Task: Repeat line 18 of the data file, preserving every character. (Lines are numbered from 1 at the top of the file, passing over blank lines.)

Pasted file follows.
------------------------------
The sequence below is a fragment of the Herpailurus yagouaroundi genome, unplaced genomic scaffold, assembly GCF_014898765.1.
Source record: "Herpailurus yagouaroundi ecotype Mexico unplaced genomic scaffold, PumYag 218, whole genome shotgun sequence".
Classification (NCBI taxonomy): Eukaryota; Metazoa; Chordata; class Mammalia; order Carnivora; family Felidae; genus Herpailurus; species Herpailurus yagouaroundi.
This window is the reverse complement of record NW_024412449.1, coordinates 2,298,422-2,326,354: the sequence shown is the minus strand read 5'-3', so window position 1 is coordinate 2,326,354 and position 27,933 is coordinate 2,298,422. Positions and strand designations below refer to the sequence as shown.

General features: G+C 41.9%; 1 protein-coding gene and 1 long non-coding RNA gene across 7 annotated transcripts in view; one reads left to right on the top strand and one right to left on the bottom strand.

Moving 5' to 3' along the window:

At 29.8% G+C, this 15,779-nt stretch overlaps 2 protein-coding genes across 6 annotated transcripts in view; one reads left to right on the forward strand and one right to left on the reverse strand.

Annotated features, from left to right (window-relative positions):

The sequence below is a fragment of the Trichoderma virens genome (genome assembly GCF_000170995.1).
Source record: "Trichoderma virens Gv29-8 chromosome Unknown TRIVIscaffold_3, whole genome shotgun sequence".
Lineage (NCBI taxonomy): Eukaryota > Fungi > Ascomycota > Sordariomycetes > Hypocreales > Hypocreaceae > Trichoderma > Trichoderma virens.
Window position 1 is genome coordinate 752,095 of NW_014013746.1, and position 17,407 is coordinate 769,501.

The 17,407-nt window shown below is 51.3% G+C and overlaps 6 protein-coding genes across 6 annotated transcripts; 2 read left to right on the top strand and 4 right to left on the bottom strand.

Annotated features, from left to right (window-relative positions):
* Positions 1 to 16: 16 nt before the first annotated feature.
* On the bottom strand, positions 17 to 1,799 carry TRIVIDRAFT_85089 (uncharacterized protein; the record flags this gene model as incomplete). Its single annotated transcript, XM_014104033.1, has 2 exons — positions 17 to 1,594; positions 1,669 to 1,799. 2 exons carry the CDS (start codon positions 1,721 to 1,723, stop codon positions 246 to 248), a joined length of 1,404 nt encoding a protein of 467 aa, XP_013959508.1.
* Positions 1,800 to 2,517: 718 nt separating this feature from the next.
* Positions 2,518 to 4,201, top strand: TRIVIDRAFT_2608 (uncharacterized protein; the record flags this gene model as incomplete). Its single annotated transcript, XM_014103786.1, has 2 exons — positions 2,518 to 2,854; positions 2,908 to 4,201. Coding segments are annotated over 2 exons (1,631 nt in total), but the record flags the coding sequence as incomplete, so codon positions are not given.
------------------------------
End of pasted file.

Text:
* Positions 2,518 to 4,201, top strand: TRIVIDRAFT_2608 (uncharacterized protein; the record flags this gene model as incomplete). Its single annotated transcript, XM_014103786.1, has 2 exons — positions 2,518 to 2,854; positions 2,908 to 4,201. Coding segments are annotated over 2 exons (1,631 nt in total), but the record flags the coding sequence as incomplete, so codon positions are not given.